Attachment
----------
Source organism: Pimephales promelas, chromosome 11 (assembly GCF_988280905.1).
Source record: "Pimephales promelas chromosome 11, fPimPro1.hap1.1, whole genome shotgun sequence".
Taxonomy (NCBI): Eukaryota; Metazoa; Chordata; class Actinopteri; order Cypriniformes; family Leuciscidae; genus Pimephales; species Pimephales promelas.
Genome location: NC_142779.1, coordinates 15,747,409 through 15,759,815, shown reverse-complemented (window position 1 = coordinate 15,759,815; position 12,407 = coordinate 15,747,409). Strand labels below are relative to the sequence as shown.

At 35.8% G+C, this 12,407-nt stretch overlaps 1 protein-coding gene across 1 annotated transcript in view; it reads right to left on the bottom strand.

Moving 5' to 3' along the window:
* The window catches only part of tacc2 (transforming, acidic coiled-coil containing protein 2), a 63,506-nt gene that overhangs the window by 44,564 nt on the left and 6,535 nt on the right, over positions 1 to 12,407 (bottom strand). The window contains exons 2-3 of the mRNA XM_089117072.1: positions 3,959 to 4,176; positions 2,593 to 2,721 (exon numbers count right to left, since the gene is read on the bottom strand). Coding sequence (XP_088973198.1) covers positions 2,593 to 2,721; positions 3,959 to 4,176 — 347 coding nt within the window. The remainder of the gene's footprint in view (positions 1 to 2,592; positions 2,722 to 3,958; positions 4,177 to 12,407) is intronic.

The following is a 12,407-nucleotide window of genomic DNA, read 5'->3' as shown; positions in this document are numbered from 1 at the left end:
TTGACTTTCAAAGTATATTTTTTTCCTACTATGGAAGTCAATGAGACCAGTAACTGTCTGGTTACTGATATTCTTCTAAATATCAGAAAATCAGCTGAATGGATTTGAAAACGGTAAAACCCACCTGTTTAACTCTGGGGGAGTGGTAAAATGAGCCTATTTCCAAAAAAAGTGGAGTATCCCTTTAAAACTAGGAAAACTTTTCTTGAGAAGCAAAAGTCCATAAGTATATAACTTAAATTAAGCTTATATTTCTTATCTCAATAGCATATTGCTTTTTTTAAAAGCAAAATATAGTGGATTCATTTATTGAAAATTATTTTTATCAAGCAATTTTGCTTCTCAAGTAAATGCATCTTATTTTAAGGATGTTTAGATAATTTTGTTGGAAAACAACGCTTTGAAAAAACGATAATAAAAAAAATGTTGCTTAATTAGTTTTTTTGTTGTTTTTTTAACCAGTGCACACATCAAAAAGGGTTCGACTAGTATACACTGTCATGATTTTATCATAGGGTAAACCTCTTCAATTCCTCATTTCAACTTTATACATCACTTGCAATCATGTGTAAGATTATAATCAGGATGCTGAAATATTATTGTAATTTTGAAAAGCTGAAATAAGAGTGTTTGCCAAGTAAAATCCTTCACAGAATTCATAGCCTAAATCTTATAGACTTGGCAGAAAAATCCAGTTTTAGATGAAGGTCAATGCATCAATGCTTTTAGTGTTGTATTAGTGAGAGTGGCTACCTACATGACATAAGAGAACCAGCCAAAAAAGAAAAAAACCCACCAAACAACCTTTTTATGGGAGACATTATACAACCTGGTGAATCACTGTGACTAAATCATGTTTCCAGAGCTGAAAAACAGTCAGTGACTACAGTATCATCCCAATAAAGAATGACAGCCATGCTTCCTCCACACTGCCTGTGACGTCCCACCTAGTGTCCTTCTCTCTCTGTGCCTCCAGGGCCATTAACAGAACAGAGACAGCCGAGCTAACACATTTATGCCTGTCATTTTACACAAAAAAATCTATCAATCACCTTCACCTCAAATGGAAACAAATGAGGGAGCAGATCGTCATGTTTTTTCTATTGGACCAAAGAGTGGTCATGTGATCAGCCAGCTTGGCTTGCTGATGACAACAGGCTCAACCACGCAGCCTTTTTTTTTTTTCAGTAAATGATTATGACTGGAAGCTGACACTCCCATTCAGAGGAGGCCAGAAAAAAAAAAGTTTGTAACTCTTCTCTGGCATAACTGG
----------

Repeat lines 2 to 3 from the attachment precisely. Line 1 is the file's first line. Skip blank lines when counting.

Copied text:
Source record: "Pimephales promelas chromosome 11, fPimPro1.hap1.1, whole genome shotgun sequence".
Taxonomy (NCBI): Eukaryota; Metazoa; Chordata; class Actinopteri; order Cypriniformes; family Leuciscidae; genus Pimephales; species Pimephales promelas.